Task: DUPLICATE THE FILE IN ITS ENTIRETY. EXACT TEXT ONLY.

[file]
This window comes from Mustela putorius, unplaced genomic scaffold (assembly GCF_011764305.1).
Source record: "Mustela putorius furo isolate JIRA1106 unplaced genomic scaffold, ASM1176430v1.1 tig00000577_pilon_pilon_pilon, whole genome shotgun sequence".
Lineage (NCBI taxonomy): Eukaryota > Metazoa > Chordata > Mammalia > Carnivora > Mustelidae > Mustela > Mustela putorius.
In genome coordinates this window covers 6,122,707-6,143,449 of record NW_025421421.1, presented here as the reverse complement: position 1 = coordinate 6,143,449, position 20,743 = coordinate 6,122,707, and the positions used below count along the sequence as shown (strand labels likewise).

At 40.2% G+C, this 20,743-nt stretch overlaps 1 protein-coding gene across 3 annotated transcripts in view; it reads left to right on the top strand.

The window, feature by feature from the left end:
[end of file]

This window comes from Mustela putorius, unplaced genomic scaffold (assembly GCF_011764305.1).
Source record: "Mustela putorius furo isolate JIRA1106 unplaced genomic scaffold, ASM1176430v1.1 tig00000577_pilon_pilon_pilon, whole genome shotgun sequence".
Lineage (NCBI taxonomy): Eukaryota > Metazoa > Chordata > Mammalia > Carnivora > Mustelidae > Mustela > Mustela putorius.
In genome coordinates this window covers 6,122,707-6,143,449 of record NW_025421421.1, presented here as the reverse complement: position 1 = coordinate 6,143,449, position 20,743 = coordinate 6,122,707, and the positions used below count along the sequence as shown (strand labels likewise).

At 40.2% G+C, this 20,743-nt stretch overlaps 1 protein-coding gene across 3 annotated transcripts in view; it reads left to right on the top strand.

The window, feature by feature from the left end: